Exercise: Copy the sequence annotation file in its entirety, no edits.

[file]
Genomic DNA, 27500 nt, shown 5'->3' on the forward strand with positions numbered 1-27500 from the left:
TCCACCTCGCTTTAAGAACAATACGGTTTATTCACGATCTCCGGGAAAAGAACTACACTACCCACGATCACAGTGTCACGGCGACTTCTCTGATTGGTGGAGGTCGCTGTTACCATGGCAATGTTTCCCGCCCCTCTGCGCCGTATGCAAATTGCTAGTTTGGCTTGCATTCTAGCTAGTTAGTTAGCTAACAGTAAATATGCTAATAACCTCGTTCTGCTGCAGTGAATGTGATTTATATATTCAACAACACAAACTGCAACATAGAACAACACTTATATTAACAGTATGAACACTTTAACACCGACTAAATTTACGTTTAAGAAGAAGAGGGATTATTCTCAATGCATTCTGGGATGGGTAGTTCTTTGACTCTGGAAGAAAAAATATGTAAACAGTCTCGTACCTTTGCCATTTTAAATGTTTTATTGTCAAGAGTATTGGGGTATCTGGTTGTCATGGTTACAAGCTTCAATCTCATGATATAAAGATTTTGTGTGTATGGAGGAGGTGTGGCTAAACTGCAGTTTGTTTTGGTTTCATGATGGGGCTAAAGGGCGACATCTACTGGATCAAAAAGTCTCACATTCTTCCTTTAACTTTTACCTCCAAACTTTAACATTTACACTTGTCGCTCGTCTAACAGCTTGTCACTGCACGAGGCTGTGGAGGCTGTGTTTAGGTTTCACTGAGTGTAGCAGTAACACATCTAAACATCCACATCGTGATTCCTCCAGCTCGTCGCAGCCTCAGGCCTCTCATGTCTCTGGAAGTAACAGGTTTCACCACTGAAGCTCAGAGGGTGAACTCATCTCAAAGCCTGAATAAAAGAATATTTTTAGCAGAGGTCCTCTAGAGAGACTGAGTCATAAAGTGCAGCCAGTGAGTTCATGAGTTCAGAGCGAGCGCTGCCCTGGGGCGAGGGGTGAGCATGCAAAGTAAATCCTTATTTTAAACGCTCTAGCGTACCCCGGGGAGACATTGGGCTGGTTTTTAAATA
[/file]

Genomic DNA, 27500 nt, shown 5'->3' on the forward strand with positions numbered 1-27500 from the left:
TCCACCTCGCTTTAAGAACAATACGGTTTATTCACGATCTCCGGGAAAAGAACTACACTACCCACGATCACAGTGTCACGGCGACTTCTCTGATTGGTGGAGGTCGCTGTTACCATGGCAATGTTTCCCGCCCCTCTGCGCCGTATGCAAATTGCTAGTTTGGCTTGCATTCTAGCTAGTTAGTTAGCTAACAGTAAATATGCTAATAACCTCGTTCTGCTGCAGTGAATGTGATTTATATATTCAACAACACAAACTGCAACATAGAACAACACTTATATTAACAGTATGAACACTTTAACACCGACTAAATTTACGTTTAAGAAGAAGAGGGATTATTCTCAATGCATTCTGGGATGGGTAGTTCTTTGACTCTGGAAGAAAAAATATGTAAACAGTCTCGTACCTTTGCCATTTTAAATGTTTTATTGTCAAGAGTATTGGGGTATCTGGTTGTCATGGTTACAAGCTTCAATCTCATGATATAAAGATTTTGTGTGTATGGAGGAGGTGTGGCTAAACTGCAGTTTGTTTTGGTTTCATGATGGGGCTAAAGGGCGACATCTACTGGATCAAAAAGTCTCACATTCTTCCTTTAACTTTTACCTCCAAACTTTAACATTTACACTTGTCGCTCGTCTAACAGCTTGTCACTGCACGAGGCTGTGGAGGCTGTGTTTAGGTTTCACTGAGTGTAGCAGTAACACATCTAAACATCCACATCGTGATTCCTCCAGCTCGTCGCAGCCTCAGGCCTCTCATGTCTCTGGAAGTAACAGGTTTCACCACTGAAGCTCAGAGGGTGAACTCATCTCAAAGCCTGAATAAAAGAATATTTTTAGCAGAGGTCCTCTAGAGAGACTGAGTCATAAAGTGCAGCCAGTGAGTTCATGAGTTCAGAGCGAGCGCTGCCCTGGGGCGAGGGGTGAGCATGCAAAGTAAATCCTTATTTTAAACGCTCTAGCGTACCCCGGGGAGACATTGGGCTGGTTTTTAAATA